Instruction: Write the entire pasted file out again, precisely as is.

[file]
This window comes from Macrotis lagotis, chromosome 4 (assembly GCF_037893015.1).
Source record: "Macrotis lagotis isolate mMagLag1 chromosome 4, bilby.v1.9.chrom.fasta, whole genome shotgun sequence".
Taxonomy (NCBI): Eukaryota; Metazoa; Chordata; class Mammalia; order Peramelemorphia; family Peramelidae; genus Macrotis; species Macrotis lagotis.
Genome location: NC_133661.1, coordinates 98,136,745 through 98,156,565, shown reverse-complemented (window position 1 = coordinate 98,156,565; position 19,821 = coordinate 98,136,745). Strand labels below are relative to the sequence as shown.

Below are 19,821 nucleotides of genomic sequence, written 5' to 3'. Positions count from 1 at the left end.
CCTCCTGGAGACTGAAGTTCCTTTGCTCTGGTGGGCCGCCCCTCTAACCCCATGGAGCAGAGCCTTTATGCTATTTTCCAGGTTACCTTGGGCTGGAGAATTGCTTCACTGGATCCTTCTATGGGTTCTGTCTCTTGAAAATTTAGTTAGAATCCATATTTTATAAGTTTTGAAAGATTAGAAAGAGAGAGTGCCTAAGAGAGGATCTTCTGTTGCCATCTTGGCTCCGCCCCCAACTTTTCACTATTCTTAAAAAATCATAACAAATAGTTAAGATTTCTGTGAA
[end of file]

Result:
This window comes from Macrotis lagotis, chromosome 4 (assembly GCF_037893015.1).
Source record: "Macrotis lagotis isolate mMagLag1 chromosome 4, bilby.v1.9.chrom.fasta, whole genome shotgun sequence".
Taxonomy (NCBI): Eukaryota; Metazoa; Chordata; class Mammalia; order Peramelemorphia; family Peramelidae; genus Macrotis; species Macrotis lagotis.
Genome location: NC_133661.1, coordinates 98,136,745 through 98,156,565, shown reverse-complemented (window position 1 = coordinate 98,156,565; position 19,821 = coordinate 98,136,745). Strand labels below are relative to the sequence as shown.

Below are 19,821 nucleotides of genomic sequence, written 5' to 3'. Positions count from 1 at the left end.
CCTCCTGGAGACTGAAGTTCCTTTGCTCTGGTGGGCCGCCCCTCTAACCCCATGGAGCAGAGCCTTTATGCTATTTTCCAGGTTACCTTGGGCTGGAGAATTGCTTCACTGGATCCTTCTATGGGTTCTGTCTCTTGAAAATTTAGTTAGAATCCATATTTTATAAGTTTTGAAAGATTAGAAAGAGAGAGTGCCTAAGAGAGGATCTTCTGTTGCCATCTTGGCTCCGCCCCCAACTTTTCACTATTCTTAAAAAATCATAACAAATAGTTAAGATTTCTGTGAA